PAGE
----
Davis came to public prominence after his performance at the 1980 World Championship, where he reached the quarter-finals, defeating defending champion Terry Griffiths en route, before losing to Alex Higgins. Davis won his first major title in the same year – the UK Championship – during which he beat Griffiths 9–0 in the semi-finals and Higgins 16–6 in the final. This began an 18-month period of dominance. He won the Classic and then the International Masters and English Professional titles in 1981, and became the bookmakers' favourite to win the 1981 World Championship, despite being seeded only 15. Davis reached the final by defeating Jimmy White in the first round, Higgins in the second round, Griffiths in the quarter-finals and defending champion Cliff Thorburn in the semi-final. Davis's 18–12 victory over Doug Mountjoy in the final confirmed bookmakers' early predictions, and in celebration his manager Barry Hearn charged across the arena to lift him up in the air. He would go on to reach seven out of the next eight world finals.

He followed up his world title win with a 9–0 final victory over Dennis Taylor in the International Open and then retained the UK Championship with a 9–0 whitewash over White in the semi-finals and a 16–3 win over Griffiths in the final. This began a period of six months in which Davis and Griffiths contested almost all the major tournament finals. During this run, in January 1982, Davis made snooker history when he compiled the first televised maximum break at the Classic at the Queen Elizabeth Hall, Oldham, against John Spencer. Davis won a Lada car for the achievement. Davis subsequently lost 8–9 in the final against Griffiths. In 1982, Davis won his first Masters title, defeating Griffiths 9–6 in the final.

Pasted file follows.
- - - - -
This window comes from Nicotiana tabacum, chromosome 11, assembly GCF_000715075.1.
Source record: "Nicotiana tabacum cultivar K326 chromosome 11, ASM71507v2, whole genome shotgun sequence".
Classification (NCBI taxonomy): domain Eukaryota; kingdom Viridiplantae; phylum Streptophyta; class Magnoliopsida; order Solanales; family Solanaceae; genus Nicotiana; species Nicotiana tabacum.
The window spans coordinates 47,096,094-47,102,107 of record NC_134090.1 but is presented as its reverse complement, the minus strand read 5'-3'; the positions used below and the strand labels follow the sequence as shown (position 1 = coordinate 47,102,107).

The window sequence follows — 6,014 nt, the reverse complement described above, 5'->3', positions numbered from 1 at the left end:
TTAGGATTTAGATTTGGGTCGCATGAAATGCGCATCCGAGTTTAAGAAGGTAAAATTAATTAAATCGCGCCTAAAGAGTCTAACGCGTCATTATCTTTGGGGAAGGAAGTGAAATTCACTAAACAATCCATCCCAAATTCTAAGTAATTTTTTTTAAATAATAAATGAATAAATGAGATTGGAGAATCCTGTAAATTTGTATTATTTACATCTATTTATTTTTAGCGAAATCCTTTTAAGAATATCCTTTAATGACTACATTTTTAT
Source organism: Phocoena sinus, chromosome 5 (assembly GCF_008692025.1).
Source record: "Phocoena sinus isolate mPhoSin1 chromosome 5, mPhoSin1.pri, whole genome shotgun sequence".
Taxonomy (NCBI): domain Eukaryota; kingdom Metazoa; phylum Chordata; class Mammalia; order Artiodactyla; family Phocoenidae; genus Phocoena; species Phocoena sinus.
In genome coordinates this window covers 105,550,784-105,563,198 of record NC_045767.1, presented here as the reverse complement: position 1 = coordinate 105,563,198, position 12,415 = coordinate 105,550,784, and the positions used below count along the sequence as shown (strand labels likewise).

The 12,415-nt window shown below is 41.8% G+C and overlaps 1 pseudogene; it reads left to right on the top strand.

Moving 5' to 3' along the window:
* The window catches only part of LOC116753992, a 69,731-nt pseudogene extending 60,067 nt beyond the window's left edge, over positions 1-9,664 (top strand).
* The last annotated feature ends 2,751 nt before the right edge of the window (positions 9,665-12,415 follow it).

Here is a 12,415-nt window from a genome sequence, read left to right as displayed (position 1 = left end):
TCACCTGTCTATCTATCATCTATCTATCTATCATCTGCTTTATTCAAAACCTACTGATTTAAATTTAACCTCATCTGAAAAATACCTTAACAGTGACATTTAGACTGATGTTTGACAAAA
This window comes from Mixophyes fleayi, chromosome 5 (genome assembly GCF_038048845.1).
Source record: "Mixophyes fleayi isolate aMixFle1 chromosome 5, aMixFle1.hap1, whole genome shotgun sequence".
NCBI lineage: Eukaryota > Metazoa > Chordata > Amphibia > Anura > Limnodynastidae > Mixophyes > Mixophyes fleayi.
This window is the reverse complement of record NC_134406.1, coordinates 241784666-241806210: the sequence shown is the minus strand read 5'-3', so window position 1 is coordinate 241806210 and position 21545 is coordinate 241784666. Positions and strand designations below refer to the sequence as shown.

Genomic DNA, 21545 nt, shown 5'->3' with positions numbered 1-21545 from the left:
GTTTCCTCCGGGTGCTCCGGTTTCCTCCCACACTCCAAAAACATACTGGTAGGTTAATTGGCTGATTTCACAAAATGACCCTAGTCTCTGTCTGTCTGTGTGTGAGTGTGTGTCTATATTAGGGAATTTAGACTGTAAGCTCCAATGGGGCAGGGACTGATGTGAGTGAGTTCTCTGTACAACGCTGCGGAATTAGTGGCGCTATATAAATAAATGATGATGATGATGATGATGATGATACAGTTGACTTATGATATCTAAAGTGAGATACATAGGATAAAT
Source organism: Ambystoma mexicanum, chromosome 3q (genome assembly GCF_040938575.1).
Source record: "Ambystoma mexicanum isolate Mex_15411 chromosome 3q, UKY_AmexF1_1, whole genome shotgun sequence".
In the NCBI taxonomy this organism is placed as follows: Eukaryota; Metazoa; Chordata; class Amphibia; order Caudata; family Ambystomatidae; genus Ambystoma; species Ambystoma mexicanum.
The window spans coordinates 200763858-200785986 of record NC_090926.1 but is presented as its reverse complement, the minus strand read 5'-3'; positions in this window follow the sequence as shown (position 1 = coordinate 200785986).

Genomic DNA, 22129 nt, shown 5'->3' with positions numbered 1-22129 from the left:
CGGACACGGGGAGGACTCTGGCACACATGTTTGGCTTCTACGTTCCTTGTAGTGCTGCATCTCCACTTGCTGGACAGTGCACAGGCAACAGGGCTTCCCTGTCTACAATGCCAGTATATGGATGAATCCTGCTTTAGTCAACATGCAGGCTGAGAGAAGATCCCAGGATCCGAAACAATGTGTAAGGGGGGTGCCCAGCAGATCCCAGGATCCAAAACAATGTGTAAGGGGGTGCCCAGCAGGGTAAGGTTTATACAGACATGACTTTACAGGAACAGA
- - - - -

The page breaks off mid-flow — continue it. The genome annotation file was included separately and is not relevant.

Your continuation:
Davis's 18-month period of dominance ended at the 1982 World Championship, when he succumbed to the so-called "Crucible curse", losing 1–10 against Tony Knowles in the first round. Later that year, he could not win a third consecutive UK title as he lost in the quarter-finals against Griffiths. Following those two setbacks, he won the World Doubles Championship title with partner Tony Meo. In 1983 Davis regained the world title with a session to spare in the final, defeating an overwhelmed Thorburn 18–6; Thorburn had seen his previous three matches go to a deciding frame and a late finish. Davis lost 15–16 to Higgins in the 1983 UK Championship final, despite having led 7–0 at one point of the match. In 1984, he became the first player to retain his world title at the Crucible Theatre by beating Jimmy White 18–16 in the final. He also regained the UK title in 1984 defeating Higgins 16–8.

Black-ball final

At the 1985 World Championship, Davis dropped only 23 frames en route to the final, where his opponent was Dennis Taylor. He looked set for a third consecutive world title after an opening session of near-faultless snooker gave him a 7–0 lead, which he extended to 8–0 in the evening session, but Taylor recovered to trail only 7–9. From 11–11 the pair traded frames before Davis forged ahead to lead 17–15. Taylor won the next two frames to level the match at 17–17 and force a deciding frame. With the scores close, Taylor potted the final colours to leave the black as the winner-takes-all ball. After a series of safety shots and attempts at potting it, Davis over-cut the black, leaving Taylor with a reasonably straightforward pot to secure the championship. The nailbiting finale drew 18.5 million viewers, setting a record for BBC Two and for a post-midnight audience on British television. The black-ball finish was voted the ninth greatest sporting moment of all time in a 2002 Channel 4 poll, and the conclusion has been replayed on television countless times, showing Davis's disbelief and Taylor's triumphant pointing finger.

1985–1989